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Re: Denotation of datatype values

From: Brian McBride <bwm@hplb.hpl.hp.com>
Date: Thu, 18 Apr 2002 17:20:40 +0100
Message-Id: <5.1.0.14.0.20020418171827.02732670@0-mail-1.hpl.hp.com>
To: Patrick Stickler <patrick.stickler@nokia.com>, Pat Hayes <phayes@ai.uwf.edu>
Cc: RDF Core <w3c-rdfcore-wg@w3.org>
At 20:16 16/04/2002 +0300, Patrick Stickler wrote:
>On 2002-04-16 20:03, "ext Brian McBride" <bwm@hplb.hpl.hp.com> wrote:
>
> > At 16:33 15/04/2002 -0400, Pat Hayes wrote:
> > [...]
> >
> >> I don't want to be a party-pooper, but I honestly feel that having an MT
> >> and sticking to it is one way to get past this kind of half-formalized
> >> (and rather confusing) kind of discussion. I do not know what these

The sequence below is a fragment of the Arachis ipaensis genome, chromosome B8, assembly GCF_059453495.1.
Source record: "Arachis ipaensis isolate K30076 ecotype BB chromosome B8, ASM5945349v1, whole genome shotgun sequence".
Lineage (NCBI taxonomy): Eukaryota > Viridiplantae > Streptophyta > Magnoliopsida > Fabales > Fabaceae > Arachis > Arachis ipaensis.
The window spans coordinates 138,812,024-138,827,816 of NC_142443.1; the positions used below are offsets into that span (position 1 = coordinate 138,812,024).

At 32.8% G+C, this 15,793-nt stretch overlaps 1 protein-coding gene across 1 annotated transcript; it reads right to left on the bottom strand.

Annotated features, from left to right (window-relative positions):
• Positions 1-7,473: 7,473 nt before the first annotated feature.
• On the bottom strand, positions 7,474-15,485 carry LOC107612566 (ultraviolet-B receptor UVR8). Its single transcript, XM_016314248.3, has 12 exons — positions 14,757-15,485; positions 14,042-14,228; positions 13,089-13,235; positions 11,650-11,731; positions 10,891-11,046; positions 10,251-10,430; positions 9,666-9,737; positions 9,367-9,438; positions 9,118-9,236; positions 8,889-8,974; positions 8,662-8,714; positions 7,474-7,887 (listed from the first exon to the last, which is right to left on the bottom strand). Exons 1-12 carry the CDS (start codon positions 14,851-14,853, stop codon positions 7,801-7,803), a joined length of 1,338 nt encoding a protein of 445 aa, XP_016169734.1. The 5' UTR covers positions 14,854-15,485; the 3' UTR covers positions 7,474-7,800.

> >> 'levels' are supposed to be, or how to recognize them, or how to evaluate
> >> talk about them, etc. etc. . Why not stick to the syntax and the MT, and
> >> just talk about that? Then everything is clear. What an application wants
> >> to do with an RDF graph is up to it, not up to us. All we can do is to
> >> provide application writers with a gold standard for meanings, and leave
> >> other 'layers' to them.
> >
> > I agree.
>
>That's a pity, because there are lots of users of RDF who can't
>read or understand the MT. So...
>
>There are many different kinds of "customers" who will read the
>RDF Datatyping specification, and we need to be sure that it is
>clear and approachable -- and ultimately *usable* -- to them all.

Yes, I think I am persuaded of that.  The trick might be to have a clear 
distinction between the formal specs and more tutorial oriented text.

Brian
Received on Thursday, 18 April 2002 12:22:59 EDT

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